‘Facebook, Facebook on the Wall; Who is the Happiest of Them All?’

by on August 2nd, 2013
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Facebook has been around since 2004. Since then, it has created several opportunities to a lot of people. Everyone has gained something from it, right?. Yet, it has been surrounded with controversy and has been blamed for negative self-esteem, or lack thereof. So, does Facebook really care about it?. In some ways, yes. But, should they be held accountable for a person’s lack of self-esteem? I don’t quite think so.

First of all, what is Facebook? According to their website, “It is a social utility that connects people,” which they are. Facebook also states, “It’s free and always will be,” and they have stayed true to that as well, from the time they have launched it about eight years ago. So, why are we still unhappy about Facebook?. They have allowed us to get connected with other people all over the world for free, and yet, they are still the bad guy at the end of the day?. I don’t feel sorry that they are being bombarded with all negative publicities, after all, they are laughing all the way to the bank every single day. But one thing that gets me is that some people have given up their accountability on their end of the table. Facebook is not a one-way street, just like anything in life, in order for something to work, relationship and all, it has to be on a two-way street.

So, what are the things that you should understand about your Facebook account?

Evaluate yourself and understand what you are getting yourself into. Facebook should not be held accountable for anybody’s emotions. They are just a “social utility.” They allow people to connect for free. They should not be held liable for emotional investments on your part. One thing they are is a business looking for financial gains, not from us, but from their “advertisement” partners. We are their product. Yes, they like to give us an account for free, in return, they give their advertising partners everything of what we like. Every time we “like” something on our Facebook account, that gives their advertising partners an idea of what we like, then they just “magically appear” on the right tab of our accounts. You click any of these, they gain.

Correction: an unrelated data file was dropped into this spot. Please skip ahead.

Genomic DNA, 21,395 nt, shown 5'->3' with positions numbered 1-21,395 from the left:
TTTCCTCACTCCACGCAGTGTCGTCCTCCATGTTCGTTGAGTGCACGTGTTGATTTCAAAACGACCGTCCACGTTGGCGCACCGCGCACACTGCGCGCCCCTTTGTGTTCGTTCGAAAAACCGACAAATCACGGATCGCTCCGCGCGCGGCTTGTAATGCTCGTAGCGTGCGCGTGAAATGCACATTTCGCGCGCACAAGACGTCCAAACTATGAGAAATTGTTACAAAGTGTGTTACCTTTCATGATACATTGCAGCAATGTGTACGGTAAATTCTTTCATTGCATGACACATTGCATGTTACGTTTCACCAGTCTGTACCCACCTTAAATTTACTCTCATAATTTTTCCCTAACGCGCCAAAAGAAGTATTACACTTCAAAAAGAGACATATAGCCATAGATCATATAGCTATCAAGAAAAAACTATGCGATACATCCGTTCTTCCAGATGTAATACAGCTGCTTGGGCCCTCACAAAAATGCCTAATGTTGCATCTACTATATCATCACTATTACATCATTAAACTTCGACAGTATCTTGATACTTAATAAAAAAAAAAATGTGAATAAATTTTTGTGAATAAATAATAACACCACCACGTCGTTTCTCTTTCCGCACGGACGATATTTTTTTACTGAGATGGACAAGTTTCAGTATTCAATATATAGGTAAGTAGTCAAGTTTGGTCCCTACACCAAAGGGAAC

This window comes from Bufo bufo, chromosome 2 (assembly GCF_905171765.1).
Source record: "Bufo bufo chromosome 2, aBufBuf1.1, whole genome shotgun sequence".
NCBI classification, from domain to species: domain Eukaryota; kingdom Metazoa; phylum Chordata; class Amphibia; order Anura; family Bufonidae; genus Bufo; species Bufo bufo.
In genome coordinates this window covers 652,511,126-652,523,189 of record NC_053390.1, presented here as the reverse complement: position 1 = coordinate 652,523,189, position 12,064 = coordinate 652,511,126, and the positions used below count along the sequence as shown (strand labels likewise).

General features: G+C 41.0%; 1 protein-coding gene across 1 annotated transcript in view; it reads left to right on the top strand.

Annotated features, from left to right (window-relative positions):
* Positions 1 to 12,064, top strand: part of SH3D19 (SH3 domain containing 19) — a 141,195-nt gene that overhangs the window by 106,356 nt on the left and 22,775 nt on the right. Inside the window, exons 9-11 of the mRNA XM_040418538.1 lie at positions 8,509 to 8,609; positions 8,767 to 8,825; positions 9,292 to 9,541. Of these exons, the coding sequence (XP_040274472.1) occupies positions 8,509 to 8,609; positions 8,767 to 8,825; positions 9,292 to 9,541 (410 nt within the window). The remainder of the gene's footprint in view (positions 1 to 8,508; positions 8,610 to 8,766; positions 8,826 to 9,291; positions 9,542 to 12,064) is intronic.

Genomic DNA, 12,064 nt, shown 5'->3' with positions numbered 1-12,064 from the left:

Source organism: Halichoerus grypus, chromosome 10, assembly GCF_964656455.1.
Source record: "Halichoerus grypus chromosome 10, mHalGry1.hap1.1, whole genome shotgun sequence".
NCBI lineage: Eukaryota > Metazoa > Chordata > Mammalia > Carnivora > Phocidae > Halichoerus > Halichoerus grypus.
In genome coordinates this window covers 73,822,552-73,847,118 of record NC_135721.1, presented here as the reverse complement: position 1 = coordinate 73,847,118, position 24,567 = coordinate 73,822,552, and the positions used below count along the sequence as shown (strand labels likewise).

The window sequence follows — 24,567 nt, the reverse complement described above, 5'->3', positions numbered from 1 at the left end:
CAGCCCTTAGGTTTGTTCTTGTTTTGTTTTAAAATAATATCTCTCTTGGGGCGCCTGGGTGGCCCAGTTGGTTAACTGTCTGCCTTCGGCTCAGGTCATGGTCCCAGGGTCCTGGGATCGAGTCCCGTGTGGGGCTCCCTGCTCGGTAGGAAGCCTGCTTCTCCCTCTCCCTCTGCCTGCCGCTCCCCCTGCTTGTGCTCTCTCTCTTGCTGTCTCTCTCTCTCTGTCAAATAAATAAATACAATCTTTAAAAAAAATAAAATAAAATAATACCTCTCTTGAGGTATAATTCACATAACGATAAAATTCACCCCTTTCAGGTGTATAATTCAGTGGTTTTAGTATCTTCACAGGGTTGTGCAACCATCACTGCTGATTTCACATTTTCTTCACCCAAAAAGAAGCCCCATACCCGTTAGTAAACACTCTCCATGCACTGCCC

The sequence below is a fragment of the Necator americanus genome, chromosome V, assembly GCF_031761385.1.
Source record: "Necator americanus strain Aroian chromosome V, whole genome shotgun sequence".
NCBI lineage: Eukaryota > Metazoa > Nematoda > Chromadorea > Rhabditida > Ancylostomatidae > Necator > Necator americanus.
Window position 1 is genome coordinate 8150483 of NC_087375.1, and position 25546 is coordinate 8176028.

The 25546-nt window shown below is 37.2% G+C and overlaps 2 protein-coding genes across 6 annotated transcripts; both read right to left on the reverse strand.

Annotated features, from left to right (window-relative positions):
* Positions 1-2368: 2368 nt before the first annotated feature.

Know your privacy settings. Back in 2004, Facebook’s privacy settings were horrible. Several years went by (and thousands of complaints later), they have finally somewhat perfected their craft and has become better with their privacy settings. If you are a private person that is just looking to connect with a selected few, then you must learn how to use your privacy settings before you started posting photos that you think are not meant to be seen by the public. There has been several occasions in the past, where people got in trouble professionally because of the photos that floated all over the internet from their Facebook account. With Facebook’s new privacy settings, you and you alone should be held accountable for your photos.

Clicking the “Add Friend” button. First and foremost, you have to be true to yourself. Not all of us have over 150 friends, according to Psychology Today t hing more than 150 is merely your acquaintances . Facebook allows you to group the people you have as close friends, friends, family or acquaintances, too. So, the next time, you have the urge to add someone as a friend, think twice. Better yet, just learn to group them accordingly. If you just need followers, try Tweeter instead.

Type Responsibly. Don’t be a passive-aggresive person that hides behind a Facebook account to say something awful about another person. If you have nothing better to type, just don’ t type it at all. If you have something personal that you need to talk to about with a Facebook friend, then send your message privately, that’s if you are really a friend. Otherwise, if you just want to spread negativity, then you should probably go to Craigslist’s “rants and raves” section.

So, my fellow social networkers, please be advised; Facebook is a social networking business, and just like any other business, it exists for financial reasons and gains, it is all about their “return on investment” goal and that is what they want from their Facebook users. Please do not expect any emotional investment return on their part. We, as human beings, control our emotions, not some social networking websites like Facebook and others. If you think that Facebook is giving you negative emotions, then it is probably time to either quit Facebook or take some time off away from it. Happiness, just like beauty, lies in the eyes of the beholder. Facebook brings positive emotions and connections to other people, too. Lastly, know when to use it and use it properly, it doesn’t matter what age group you are in, you and you alone can make yourself happy.

So, the next time you open up your Facebook wall, refrain yourself from saying, “Facebook, Facebook on the Wall; Who is the Happiest of Them All?”

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